Off to Russia to face his Drago
There’s a sequence in “Rocky IV” in which our hero trains by firelight in a spartan cabin in the outer edges of frozen Siberia. As super villain Ivan Drago works out on the most-modern equipment for his upcoming fight — while being shot up with various steroids — Rocky chops wood, lifts boulders and runs in the snow.
You probably know it. Josh Hill does. He’s seen it countless times.
“‘Rocky IV’ is probably my favourite (of the Rocky franchise),” the Binbrook fighter says.
This could be helpful. Because for his next bout, the mixed martial artist and one-time contestant on TV’s “The Ultimate Fighter” is heading to Russia.
A place he admittedly knows little about. A place that might sound a little frightening.
“It’s not like I’m going to some underground dungeon in Russia,” he quips.
No, he’s not. On Saturday he’s flying to Moscow where he’ll train for a week or so. Then he’ll fly three hours east to the fourth-largest city in the country. “I don’t know how to say it,” the 30-year-old admits after trying a few times to pronounce Ekaterinburg.
It’s an industrial city of 1.5 million with beautiful 18th Century architecture. This is not quite the middle of nowhere, in other words. Even so, it’s a long way from home and he competes in a sport that does have injuries.
So has he checked into what kind of medical facilities are available if he did get hurt?
“I try not to think about that,” Hill says. “It’s usually my mom who thinks about that.”
The promotion has some money behind it and he’s watched some of the events online so he knows it’s legit and treats its fighters well. Still, does he expect things will be as strictly monitored as here? “I doubt it.” OK, what exactly does he know for sure?
His opponent is a hometown guy with 35 pro fights — Hill has 17 and is 15-2 — who’s won the vast majority of his fights in the first round by strikes or submission. The fact that he’s facing a local means he knows he has to win by knockout, tapout or so convincingly the judges have no choice but to award him the win is, too. Because if it’s close, he loses. He knows that.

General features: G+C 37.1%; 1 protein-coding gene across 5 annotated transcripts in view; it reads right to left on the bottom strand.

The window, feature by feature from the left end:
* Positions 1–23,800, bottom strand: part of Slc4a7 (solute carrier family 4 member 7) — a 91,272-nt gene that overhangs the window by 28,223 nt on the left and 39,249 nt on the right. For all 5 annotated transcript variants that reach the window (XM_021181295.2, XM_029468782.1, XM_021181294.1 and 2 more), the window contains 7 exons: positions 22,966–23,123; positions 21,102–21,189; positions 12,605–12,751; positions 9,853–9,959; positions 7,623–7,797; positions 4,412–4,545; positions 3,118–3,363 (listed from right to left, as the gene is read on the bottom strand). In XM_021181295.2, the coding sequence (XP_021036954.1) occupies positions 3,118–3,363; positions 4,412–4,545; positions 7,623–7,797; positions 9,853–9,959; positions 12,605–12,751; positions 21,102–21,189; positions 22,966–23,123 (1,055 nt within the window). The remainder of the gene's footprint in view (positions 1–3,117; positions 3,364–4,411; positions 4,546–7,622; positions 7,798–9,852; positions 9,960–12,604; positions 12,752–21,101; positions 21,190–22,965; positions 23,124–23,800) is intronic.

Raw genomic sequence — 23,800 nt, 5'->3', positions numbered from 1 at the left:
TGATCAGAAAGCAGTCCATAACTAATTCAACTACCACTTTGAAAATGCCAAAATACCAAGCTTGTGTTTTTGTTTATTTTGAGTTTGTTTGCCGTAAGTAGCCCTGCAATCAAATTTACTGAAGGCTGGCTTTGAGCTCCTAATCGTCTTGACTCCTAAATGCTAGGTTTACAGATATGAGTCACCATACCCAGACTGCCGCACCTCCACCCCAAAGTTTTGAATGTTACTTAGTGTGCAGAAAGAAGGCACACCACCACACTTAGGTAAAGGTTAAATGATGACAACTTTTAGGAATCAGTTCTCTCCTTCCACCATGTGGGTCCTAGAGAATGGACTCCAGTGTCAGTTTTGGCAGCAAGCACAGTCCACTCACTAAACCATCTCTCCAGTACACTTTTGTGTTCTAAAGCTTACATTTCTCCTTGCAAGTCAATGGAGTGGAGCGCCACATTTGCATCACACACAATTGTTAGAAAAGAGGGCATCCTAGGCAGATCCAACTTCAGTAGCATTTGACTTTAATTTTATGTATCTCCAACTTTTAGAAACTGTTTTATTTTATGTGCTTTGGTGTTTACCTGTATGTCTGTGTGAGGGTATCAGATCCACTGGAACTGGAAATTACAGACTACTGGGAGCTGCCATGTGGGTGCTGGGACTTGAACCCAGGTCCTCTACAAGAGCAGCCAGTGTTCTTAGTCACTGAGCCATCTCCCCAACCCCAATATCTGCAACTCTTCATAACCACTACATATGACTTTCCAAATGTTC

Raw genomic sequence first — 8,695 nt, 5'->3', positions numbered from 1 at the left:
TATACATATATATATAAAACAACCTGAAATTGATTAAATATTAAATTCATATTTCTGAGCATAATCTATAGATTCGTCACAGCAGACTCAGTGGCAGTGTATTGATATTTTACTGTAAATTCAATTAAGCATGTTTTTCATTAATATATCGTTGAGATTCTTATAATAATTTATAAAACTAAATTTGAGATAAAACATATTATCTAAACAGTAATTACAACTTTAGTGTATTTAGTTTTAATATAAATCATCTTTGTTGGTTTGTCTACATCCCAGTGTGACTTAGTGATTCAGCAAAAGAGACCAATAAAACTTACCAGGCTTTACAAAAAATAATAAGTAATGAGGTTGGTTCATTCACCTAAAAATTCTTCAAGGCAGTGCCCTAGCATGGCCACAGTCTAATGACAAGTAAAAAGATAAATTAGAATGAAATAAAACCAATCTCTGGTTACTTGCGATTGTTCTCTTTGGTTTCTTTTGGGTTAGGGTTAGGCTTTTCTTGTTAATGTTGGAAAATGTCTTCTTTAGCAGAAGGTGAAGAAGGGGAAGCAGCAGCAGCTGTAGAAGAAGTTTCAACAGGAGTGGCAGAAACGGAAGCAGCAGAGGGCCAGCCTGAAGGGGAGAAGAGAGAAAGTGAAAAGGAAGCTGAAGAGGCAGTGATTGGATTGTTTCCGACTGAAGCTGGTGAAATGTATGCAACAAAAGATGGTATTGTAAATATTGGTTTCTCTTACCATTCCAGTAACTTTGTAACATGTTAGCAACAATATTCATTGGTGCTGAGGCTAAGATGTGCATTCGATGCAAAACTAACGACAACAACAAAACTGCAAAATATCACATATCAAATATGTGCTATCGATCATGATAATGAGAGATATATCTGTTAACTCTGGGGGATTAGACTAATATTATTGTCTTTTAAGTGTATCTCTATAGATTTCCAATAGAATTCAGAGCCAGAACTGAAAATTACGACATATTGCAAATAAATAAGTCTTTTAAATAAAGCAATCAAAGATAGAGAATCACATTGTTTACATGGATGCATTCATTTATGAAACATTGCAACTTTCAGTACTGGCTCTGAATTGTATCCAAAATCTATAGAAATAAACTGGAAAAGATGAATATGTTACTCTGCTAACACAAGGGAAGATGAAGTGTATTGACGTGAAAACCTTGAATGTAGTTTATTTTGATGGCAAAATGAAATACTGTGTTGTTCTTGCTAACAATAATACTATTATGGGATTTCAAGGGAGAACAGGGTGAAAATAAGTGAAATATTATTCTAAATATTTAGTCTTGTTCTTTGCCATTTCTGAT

So why do it then? Why go all that way and put himself at risk?
If you’re a fighter and you want to compete, you really can’t do it around here anymore. The pro circuit that took off about six or seven years ago has almost completely dried up. Fighters and promoters say that’s because of overregulation, excessive costs and because fan interest has faded in some corners possibly due to the retirement of many of the sport’s biggest stars.
“There’s nothing,” Hill says. “It’s horrible. Canada sucks for MMA.”
He can’t live off fighting. So he started his own gym and works at the LCBO part-time to make ends meet. But where he’s going they pay well, he says. Which is why he inked a three-fight deal with Fight Nights Global.
If things go well he’d love to land back in the UFC where purses are better and recognition can help launch spinoff careers. But that means winning this fight first. Maybe a few more, too.
On top of all the other challenges, he’s also had to be prepared for his reception. “I’m fighting a Russian in Russia,” he chuckles. “I’m probably going to be the bad guy.”
True. But don’t forget the end of “Rocky IV.” As the gutsy underdog stood toe-to-toe with his chemically enhanced foe, the normally stoic members of the Soviet Politburo found themselves so moved by his courage and tenacity that they all eventually stood and began chanting “Rocky, Rocky, Rocky.”
That’s plausible, right? The Rocky movies never stretched credulity, did they? The same thing could happen in real life to him?
“Ya,” Hill laughs, his tongue planted firmly in his cheek. “Put Drago down.”
Josh Hill leaves for Moscow Saturday to continue his MMA career.